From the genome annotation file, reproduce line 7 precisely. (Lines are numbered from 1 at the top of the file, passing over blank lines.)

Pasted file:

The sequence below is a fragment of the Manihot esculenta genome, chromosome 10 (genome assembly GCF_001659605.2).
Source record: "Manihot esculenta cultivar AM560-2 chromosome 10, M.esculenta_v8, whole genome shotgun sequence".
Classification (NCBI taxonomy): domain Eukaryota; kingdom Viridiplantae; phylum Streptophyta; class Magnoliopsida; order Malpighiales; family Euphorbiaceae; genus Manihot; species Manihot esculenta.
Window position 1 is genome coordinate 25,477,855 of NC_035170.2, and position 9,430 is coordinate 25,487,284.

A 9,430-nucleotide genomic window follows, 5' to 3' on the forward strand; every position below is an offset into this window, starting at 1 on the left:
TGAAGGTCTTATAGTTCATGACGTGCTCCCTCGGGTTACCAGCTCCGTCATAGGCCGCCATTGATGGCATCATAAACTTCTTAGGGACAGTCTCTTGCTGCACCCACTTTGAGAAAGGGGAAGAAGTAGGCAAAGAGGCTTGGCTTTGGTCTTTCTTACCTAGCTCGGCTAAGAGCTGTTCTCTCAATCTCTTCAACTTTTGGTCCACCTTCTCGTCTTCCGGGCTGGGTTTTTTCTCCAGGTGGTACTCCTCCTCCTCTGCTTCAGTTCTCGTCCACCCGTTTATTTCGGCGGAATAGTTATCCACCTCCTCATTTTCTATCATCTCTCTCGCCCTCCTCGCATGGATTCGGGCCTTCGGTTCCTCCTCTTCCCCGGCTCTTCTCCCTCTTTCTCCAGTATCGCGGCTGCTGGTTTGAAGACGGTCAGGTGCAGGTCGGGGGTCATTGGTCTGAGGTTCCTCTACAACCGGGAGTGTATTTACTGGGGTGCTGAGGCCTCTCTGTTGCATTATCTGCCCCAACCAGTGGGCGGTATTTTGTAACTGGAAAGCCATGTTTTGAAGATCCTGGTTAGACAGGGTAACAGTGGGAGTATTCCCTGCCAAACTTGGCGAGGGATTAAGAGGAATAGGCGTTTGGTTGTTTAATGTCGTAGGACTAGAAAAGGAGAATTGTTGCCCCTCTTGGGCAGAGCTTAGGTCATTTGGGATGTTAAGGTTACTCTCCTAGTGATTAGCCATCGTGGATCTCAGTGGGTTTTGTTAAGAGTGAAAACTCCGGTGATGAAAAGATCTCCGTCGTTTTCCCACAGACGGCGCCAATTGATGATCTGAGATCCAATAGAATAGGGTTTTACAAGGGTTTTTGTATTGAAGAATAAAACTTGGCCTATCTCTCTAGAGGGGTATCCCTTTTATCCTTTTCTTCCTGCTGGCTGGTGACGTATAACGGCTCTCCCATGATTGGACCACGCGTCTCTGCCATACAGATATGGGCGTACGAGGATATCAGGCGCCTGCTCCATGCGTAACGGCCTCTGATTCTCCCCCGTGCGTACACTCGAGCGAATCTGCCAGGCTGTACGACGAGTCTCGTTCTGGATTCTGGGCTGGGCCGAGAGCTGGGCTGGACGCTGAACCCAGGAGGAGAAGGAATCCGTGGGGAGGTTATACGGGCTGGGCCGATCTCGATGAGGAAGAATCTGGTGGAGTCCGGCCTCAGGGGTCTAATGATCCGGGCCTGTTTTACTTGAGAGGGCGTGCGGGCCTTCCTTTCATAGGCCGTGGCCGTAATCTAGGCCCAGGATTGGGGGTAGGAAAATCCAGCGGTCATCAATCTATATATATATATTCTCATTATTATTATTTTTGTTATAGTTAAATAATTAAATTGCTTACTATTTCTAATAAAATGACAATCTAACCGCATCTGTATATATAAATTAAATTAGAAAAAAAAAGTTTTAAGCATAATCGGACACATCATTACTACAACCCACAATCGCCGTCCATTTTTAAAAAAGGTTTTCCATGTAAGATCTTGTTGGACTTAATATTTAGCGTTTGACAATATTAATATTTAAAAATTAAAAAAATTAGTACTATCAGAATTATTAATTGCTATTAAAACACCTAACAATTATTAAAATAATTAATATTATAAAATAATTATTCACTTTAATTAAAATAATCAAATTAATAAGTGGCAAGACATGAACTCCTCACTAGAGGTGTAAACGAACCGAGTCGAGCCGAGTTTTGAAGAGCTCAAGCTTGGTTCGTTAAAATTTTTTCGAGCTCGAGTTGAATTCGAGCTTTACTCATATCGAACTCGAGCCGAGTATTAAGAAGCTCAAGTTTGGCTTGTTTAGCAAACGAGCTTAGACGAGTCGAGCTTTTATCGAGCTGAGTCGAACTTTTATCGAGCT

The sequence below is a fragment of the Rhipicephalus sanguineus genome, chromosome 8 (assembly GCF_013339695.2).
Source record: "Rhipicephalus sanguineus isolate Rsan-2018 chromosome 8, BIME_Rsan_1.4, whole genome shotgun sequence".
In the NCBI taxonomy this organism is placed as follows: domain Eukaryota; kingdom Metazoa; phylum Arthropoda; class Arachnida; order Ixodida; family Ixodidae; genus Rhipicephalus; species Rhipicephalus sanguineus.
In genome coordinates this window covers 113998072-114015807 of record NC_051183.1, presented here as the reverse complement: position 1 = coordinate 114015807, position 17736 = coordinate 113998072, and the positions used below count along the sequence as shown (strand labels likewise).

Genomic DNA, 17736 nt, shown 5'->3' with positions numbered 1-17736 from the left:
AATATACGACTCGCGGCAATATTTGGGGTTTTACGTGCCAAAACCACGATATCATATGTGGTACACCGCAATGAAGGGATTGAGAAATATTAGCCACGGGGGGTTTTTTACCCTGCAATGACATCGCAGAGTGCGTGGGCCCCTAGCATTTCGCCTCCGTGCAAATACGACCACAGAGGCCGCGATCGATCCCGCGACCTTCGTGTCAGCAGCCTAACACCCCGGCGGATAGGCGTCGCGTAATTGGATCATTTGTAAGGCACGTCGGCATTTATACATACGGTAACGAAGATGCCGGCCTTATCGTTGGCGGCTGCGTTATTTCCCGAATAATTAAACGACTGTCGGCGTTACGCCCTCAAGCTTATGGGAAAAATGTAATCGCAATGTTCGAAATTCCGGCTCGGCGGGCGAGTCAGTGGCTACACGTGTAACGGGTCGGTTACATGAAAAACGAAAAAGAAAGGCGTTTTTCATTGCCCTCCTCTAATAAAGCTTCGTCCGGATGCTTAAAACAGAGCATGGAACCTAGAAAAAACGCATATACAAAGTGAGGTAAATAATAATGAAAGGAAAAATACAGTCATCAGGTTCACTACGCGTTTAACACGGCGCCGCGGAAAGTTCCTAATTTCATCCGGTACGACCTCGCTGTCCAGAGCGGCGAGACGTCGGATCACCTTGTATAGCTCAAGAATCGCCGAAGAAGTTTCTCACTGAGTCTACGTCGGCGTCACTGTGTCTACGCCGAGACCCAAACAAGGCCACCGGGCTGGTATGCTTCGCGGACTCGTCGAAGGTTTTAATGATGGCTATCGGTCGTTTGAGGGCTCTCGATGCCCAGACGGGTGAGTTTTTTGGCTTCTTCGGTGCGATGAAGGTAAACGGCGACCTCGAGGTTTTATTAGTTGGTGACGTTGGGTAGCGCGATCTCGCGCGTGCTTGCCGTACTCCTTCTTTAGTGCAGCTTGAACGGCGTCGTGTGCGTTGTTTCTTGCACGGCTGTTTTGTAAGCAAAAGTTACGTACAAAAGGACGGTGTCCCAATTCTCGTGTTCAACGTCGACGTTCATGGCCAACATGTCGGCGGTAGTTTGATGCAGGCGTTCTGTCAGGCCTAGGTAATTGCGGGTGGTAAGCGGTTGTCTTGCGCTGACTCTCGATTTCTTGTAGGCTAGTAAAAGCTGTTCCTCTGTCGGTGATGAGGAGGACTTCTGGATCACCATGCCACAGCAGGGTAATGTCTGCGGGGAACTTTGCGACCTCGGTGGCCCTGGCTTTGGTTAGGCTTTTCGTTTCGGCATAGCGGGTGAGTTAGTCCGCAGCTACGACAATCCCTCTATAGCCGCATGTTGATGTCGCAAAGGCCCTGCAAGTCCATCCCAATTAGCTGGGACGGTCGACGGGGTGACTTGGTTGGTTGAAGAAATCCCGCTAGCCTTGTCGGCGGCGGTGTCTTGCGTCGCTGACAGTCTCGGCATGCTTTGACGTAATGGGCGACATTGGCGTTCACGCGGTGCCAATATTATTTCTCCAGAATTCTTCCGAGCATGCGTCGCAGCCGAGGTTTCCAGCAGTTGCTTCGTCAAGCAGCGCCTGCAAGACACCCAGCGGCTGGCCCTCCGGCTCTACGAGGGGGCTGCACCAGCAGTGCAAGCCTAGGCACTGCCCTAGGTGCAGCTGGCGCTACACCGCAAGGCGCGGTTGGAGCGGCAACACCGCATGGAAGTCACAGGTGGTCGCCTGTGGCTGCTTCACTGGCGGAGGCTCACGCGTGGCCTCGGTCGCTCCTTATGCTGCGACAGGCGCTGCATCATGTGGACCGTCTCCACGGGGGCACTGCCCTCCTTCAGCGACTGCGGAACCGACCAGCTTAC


The sequence below is a fragment of the Rhipicephalus sanguineus genome, chromosome 8 (assembly GCF_013339695.2).